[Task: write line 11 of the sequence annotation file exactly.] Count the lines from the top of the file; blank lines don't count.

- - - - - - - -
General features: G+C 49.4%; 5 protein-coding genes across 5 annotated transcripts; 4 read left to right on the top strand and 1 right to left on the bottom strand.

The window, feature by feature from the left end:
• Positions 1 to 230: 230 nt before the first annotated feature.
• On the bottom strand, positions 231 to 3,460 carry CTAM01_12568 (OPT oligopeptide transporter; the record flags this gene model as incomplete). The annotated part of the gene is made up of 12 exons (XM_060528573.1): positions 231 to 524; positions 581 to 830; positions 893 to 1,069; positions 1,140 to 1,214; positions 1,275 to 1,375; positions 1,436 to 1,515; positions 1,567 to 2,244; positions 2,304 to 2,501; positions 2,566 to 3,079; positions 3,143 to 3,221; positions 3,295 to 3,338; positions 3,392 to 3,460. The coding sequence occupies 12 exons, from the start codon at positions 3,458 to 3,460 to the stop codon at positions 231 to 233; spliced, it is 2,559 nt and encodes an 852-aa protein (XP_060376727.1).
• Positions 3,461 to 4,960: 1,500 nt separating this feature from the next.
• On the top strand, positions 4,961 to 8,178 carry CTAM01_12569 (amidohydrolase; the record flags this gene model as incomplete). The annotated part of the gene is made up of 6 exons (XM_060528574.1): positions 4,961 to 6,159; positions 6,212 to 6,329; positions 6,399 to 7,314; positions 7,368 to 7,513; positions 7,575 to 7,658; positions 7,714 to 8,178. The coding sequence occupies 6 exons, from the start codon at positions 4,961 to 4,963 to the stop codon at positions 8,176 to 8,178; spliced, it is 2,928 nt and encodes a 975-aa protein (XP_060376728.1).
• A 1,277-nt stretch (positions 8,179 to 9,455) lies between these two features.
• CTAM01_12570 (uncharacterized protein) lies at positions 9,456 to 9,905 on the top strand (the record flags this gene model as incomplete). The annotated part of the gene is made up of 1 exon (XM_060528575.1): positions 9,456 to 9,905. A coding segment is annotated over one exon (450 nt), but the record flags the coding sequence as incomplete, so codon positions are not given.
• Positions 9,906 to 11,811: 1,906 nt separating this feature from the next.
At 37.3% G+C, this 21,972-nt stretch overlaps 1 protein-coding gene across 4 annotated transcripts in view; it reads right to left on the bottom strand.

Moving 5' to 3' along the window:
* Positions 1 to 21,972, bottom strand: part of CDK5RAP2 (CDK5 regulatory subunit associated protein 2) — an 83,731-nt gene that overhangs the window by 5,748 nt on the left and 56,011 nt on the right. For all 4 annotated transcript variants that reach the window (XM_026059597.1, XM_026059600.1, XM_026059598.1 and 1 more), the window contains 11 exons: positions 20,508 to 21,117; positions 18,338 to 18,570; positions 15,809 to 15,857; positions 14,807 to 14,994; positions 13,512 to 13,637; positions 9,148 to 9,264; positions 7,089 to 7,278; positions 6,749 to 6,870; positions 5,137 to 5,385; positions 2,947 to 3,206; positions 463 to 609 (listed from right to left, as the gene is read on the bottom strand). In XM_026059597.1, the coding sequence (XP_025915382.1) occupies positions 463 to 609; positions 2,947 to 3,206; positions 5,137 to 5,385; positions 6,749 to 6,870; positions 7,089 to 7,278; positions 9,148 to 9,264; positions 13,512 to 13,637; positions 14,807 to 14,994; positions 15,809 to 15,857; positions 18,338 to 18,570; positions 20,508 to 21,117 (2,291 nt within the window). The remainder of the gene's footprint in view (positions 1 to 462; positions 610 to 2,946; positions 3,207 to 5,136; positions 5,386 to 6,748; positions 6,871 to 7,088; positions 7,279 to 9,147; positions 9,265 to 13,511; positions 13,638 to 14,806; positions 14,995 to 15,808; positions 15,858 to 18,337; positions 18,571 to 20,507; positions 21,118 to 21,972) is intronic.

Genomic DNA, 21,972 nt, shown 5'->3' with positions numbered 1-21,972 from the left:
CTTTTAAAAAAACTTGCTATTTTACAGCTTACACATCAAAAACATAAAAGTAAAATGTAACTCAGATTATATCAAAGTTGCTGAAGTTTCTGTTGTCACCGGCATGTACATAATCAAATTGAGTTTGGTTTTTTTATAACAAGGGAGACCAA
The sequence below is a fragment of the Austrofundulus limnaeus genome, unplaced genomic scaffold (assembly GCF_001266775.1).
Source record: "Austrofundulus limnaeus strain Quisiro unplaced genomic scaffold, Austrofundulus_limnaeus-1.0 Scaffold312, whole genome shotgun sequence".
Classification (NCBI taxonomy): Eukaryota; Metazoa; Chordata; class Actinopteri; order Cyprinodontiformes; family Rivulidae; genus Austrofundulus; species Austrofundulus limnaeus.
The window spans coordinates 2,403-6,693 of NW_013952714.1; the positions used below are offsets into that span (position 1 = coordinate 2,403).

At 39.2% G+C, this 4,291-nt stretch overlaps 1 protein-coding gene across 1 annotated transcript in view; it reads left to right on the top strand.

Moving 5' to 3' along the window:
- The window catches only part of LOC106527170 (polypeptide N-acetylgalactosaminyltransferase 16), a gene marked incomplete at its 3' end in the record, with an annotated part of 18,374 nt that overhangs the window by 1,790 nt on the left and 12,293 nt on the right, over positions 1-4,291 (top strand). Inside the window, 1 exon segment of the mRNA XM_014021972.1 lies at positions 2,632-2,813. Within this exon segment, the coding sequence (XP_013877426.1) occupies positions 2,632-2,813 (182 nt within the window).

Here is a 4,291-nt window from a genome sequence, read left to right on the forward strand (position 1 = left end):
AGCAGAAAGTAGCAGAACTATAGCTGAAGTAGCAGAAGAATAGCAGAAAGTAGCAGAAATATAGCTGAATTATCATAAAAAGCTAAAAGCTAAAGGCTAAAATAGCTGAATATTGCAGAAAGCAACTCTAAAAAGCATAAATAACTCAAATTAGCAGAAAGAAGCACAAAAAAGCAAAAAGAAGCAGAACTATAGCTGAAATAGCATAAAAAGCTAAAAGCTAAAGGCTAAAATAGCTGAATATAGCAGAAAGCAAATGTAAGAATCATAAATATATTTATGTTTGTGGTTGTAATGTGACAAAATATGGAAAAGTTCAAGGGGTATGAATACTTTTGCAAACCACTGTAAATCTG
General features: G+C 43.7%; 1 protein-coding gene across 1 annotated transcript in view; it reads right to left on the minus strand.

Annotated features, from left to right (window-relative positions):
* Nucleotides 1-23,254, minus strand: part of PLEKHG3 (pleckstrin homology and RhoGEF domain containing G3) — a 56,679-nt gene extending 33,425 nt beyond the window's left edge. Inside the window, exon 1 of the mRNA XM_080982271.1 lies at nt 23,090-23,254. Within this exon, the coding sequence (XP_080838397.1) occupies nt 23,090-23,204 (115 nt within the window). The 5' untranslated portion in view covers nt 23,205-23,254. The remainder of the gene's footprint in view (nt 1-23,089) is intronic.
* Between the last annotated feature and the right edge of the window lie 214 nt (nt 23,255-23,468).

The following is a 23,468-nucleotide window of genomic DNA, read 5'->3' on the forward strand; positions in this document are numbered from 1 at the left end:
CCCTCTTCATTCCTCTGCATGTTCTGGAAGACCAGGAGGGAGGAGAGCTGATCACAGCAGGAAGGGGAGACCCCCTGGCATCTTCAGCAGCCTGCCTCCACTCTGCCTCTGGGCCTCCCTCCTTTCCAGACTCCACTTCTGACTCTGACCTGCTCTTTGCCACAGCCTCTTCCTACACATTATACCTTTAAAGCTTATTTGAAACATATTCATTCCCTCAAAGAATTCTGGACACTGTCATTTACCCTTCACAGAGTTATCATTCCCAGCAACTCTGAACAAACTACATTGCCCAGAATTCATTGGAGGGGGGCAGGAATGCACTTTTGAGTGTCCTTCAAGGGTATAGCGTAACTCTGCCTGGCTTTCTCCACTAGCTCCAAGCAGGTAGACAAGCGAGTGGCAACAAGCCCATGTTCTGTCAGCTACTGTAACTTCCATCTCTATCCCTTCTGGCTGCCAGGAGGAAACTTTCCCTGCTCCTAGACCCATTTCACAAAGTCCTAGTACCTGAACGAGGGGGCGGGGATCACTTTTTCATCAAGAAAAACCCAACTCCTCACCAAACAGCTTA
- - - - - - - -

Moving 5' to 3' along the window: